The Obama Phenomenon By Kayode FayemiPerhaps more than any other time in recent history, the worldwide interest in America‟snext presidential election is beyond belief. A global survey released two weeks agoconfirms this intense interest, with the majority of the countries surveyed rooting for JohnKerry (not surprisingly), while Nigeria - in a minority of three states (together withPhilippines and Poland) - want Mr Bush to continue in office. Whether this is true or notis not the subject of this piece, even though I must say the conclusion of the survey onNigeria was a bit of a surprise. But I digress. Living in the US for most of this year, Imust confess to a certain interest, maybe even an obsession about the American electionstoo. I spent a great deal of my limited time following the party campaigns. Inevitably,proximity became a key factor in my monitoring and it was the rise and rise of BarackObama, the Democratic Party Convention star and presumptive junior Senator forIllinois, home to my host school, Northwestern University, that really caught myattention most. For me, there is a sense in which the Obama story, so far at least, presentsa silver lining in an electoral process that has been riven by imperious hubris and largelycaptured by moneybags.As I moved into my university apartment in Evanston‟s bitingly cold January weather,my eyes caught a small, blue billboard and window poster adorning my neighbour‟shome, with the caption “Obama for Senate.” That same weekend, I stumbled on a TVcampaign advert by the so-called Obama at a friend‟s place – with the candidate harpingon being the first African-American President of the Harvard Law Review. Although hesaid other things in the campaign ad, I found the bit about the Harvard Law Review toopretentious and unnecessary. I recall entering into a long-drawn argument about theshallowness of American politics, with the friend I was visiting. A discerning observer oflocal dynamics and Professor of Politics at Depaul University in Chicago, my friend triedto explain the machine nature of Chicago politics and why Obama needed to toutwhatever can give him an advantage in a competition that was overwhelmingly headingin his opponents‟ direction at that stage. Still, I couldn‟t see where Harvard fitted intothis. To convince me, my friend gave me a quick profile of Obama beyond his Harvardassociation, which clearly suggests that he is no fake, simply eager to use his race andprivilege to curry favour. Already a well known community organizer in Chicago Southside, Professor of Constitutional Law at University of Chicago and three times Statesenator in Illinois, Obama was a dark horse in a seven person Democratic primary racefor the Senate seat being vacated by the Republican Senator, Peter Fitzgerald; his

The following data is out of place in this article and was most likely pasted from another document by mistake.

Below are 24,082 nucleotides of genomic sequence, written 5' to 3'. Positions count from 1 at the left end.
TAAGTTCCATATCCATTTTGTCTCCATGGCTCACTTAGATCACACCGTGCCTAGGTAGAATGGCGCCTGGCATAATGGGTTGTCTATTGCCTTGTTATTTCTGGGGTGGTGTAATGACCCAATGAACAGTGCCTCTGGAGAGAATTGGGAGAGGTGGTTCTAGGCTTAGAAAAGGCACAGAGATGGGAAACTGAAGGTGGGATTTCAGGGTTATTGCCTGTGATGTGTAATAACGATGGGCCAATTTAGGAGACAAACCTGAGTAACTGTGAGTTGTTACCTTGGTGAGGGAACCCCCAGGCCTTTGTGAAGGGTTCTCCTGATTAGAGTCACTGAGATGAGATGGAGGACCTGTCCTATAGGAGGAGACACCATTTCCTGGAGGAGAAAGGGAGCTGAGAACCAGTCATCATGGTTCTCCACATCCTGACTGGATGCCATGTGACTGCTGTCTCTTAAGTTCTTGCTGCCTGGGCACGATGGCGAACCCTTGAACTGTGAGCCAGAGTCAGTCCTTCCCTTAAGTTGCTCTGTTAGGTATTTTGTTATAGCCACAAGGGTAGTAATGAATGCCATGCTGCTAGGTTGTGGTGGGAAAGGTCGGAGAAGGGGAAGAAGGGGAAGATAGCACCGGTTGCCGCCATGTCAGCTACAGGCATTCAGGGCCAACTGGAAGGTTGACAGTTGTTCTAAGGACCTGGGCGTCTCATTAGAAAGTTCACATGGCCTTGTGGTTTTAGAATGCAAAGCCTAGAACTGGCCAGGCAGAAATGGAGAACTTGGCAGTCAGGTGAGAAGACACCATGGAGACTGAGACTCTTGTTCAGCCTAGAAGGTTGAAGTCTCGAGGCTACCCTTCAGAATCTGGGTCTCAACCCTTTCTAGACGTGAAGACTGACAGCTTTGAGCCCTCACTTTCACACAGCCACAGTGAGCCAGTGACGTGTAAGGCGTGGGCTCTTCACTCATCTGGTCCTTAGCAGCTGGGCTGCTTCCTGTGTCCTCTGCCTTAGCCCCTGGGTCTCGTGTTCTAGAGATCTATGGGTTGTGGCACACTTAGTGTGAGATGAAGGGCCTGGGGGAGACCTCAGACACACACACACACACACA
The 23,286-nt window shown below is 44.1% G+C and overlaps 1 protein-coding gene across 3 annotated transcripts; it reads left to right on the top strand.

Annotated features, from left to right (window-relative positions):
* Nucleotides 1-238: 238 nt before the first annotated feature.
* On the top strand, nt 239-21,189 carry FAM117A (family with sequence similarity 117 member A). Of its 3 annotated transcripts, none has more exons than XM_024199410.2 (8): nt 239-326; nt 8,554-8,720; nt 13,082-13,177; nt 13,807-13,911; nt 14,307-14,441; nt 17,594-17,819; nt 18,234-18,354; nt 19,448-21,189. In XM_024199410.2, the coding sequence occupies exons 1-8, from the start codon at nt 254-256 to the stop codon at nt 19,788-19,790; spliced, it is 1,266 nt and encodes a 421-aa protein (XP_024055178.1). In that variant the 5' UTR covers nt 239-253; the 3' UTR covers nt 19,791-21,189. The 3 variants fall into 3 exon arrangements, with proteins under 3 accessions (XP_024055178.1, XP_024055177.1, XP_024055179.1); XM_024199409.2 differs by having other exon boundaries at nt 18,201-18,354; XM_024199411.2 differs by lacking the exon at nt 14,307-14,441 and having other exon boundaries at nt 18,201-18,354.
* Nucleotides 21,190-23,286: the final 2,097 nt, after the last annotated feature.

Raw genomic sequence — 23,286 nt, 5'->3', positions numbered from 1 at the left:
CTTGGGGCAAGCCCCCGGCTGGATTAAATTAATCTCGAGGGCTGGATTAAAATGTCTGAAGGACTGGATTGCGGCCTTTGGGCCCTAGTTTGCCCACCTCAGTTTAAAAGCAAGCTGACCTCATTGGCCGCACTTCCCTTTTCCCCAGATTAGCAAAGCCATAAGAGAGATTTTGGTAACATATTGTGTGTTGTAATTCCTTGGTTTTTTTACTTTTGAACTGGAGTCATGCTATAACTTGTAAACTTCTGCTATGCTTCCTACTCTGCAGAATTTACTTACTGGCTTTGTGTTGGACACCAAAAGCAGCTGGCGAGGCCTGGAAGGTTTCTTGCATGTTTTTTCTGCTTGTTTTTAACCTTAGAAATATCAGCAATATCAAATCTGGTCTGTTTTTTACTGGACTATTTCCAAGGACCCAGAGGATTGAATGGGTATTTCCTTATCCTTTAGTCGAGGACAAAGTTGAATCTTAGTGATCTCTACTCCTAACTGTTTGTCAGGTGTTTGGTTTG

campaign fund was nothing to write home about, he was known to have unequivocallyopposed the „War on Terror‟, carried a funny name that sounded more like „Osama‟ andwas not the anointed candidate of the Democratic Party apparatchiks in Illinois – theDaleys and the Jacksons and their likes. In short, rather than keeping up with the joneses,he was actually bucking the trend, rooting himself in the community, not with themoneybags. In a sense, the Harvard label was not his real story, even if it was part of it.Even after discovering Obama‟s antecedents in Chicago community organizing, listeningto his stump speeches, reading his soul stirring autobiography, “Dreams of My Father”and getting introduced to him at an event on Northwestern‟s Evanston campus, I had atleast one other reason for not immediately warming up to him. I mean, we have beenhere before. I can‟t help recalling the story of another African-American sister whooccupied the seat before the retiring Fitzgerald. To refresh memories, Carole MosleyBraun was the Senator whose involvement with the Abacha dictatorship sealed her fate,leading to eventual loss of her seat in 1996. At a time that human rights activists aroundthe world and the Congressional Black Caucus had urged a boycott of the Abacharegime, Moseley Braun had opposed sanctions against Abacha, soon after benefitingfrom an all expense paid trip to Nigeria, with her ex-boyfriend, Campaign Manager andAbacha lobbyist, Kgosie Matthews. It was this particular incident, which first drew myattention to Illinois local politics, and I visited Chicago as many Nigerian democracyactivists joined others to campaign for Moseley Braun‟s removal. So, the excitementabout Obama did not quite catch on, much as I had begun to admire the guy. Besides,most political pundits at that early stage were not optimistic about his chances in thehighly competitive race.But that was January 2004. The great joy of American political campaigns is thatcandidates for high office are exposed to extra-ordinary scrutiny, even when they have allthe money. By March, the fortunes of Barack Obama had begun to look up. TheDemocrat who was the front-runner had been exposed as a wife-beater who was not fitfor high office, and his personal millions couldn‟t come to his rescue. Although the racewas still filled with highly skilled, special interest backed and well funded candidates,Obama attracted support from both white and black neighbourhood, from south sideinner-city projects as well as occupants of $1million dollar properties in northern suburbslike Evanston. He had focused on issues that affect ordinary people in Illinois – health,housing, education, social welfare; held clear views on the Iraqi invasion, and remainedvery rooted in the community. In no time, Obama had won the endorsement of themainstream local newspaper, Chicago Tribune and went on to win majority of the votesin the Democratic Party primaries. This was in March 2004. At this point, I had relievedmyself of any reticence about Obama‟s candidacy. I immediately registered as an Obama